Significantly, out of this oppression our enslaved ancestors bequeathed to us a resilience and an extraordinarily rich cultural heritage which we are immensely proud of.
Furthermore, the enslaved managed to create a whole world of their own within the bleak slave economy and society. It was a world of social values remembered and recreated; a world of culture rich in artistic expression flourishing miraculously in the most barren environment. Let us not forget that the greatest musical creation of the twentieth century, jazz, evolved from the blues, itself rooted in oppression. So too did calypso, reggae and numerous other art forms.
Our colonial heritage has brought many treasures, including Bajan food, which is a unique blend of African, Indian and British influences. Travel to Barbados often includes unforgettable mealtime memories like freshly caught fish, sweet plantains, rice and peas. Other epicurean delights include Friday Night Fish Fry in Oistins and Cuz’s Fish Shack, both of which Newsweek magazine listed as one of the 101 best places to eat around the world.
Much to the pleasure of locals and visitors alike, Barbados is the birthplace of rum, and is renowned for producing some of the world’s finest blends.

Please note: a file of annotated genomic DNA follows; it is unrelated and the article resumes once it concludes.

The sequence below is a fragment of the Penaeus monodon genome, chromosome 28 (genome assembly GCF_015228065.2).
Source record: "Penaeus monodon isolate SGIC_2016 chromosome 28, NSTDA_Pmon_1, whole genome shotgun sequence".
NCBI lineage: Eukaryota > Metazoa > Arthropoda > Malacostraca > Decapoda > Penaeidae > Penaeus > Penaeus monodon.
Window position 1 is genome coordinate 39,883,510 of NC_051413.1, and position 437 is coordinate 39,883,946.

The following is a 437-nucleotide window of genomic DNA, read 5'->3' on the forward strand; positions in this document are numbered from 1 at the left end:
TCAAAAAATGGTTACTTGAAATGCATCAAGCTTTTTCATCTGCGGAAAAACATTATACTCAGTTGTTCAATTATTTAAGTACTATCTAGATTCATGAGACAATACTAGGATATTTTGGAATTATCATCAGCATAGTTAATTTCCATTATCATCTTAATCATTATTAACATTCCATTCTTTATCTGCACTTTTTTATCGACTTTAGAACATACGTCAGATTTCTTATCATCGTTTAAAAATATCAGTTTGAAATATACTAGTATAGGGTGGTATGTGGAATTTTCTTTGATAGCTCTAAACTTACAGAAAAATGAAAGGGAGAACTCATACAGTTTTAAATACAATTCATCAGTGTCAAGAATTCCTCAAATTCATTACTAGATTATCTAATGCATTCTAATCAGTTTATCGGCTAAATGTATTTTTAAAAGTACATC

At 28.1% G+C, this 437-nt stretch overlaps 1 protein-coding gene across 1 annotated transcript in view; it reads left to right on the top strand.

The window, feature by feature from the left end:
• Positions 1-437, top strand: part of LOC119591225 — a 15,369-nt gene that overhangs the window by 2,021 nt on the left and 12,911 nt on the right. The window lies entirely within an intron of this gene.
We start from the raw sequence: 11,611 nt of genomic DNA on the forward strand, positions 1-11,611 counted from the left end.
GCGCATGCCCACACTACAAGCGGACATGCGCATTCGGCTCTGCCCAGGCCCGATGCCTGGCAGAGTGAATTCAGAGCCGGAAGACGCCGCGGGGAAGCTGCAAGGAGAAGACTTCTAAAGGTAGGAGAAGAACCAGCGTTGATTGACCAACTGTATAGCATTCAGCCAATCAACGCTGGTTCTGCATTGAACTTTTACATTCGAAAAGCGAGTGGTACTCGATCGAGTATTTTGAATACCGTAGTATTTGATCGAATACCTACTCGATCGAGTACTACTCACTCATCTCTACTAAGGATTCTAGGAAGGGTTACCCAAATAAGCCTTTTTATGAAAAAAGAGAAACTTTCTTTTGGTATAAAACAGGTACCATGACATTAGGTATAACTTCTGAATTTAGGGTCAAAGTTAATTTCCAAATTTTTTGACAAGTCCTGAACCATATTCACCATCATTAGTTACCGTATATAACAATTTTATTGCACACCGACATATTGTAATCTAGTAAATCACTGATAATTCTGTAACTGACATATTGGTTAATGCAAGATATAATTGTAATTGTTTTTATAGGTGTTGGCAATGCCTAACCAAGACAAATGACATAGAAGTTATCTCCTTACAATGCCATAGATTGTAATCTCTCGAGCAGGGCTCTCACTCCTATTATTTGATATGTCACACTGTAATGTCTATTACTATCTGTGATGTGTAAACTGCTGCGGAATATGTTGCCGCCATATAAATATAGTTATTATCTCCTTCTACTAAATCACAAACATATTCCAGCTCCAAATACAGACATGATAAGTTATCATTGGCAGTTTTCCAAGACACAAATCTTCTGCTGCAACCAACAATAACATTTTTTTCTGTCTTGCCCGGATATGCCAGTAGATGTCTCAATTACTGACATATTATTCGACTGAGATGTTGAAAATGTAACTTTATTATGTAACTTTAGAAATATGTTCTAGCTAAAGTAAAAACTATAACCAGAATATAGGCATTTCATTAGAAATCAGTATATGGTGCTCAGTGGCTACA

Barbados’ most popular and colourful festival, the Crop Over Festival, is another part of our colonial heritage. Originating as the celebration of the sugarcane harvest, this cultural extravaganza features a carnival-type parade including bands of revellers dressed in elaborate costumes, and attracts thousands of people from across the globe. It is a regular fixture on Rihanna and Lewis Hamilton’s events calendar.
For those who like to mix business and pleasure, Barbados has distinguished itself as a premier international business domicile and is the preferred choice for several global investors. More and more, investors are attracted to the country’s proven record of being an efficiently regulated, modern, transparent, treaty-based, stable and cost-effective jurisdiction. Additionally, Barbados’s responsiveness to attaining ever evolving international standards, sound legislative framework, world-class infrastructure, an excellent educational system, intelligent workforce as well as its outstanding quality of life, all combine to provide a unique appeal.
Over 4,000 international business entities offer high-end value-added products and services in the areas of niche manufacturing; software development; business process outsourcing; wealth management; international trade and commerce and international insurance and banking, among a range of other business activities.
Barbados, a mature society built on a rich heritage and solid infrastructure, has acquired the reputation of a country that punches above its weight. On 30 November 1966, this phenomenal heritage was given focus and direction by The Right Excellent Errol Walton Barrow, the first Prime Minister and a National Hero of Barbados. Proclaimed as the ‘Father of Independence’, it was said that he “found Barbados a collection of villages and transformed them into a proud nation” giving Barbadians the ability to hold their heads high and proud in this world, as a people worthy of respect.
May the Creator continue to bless and guide Barbados and keep strong our bonds with the UK, the Commonwealth and beyond. Happy Independence Barbados!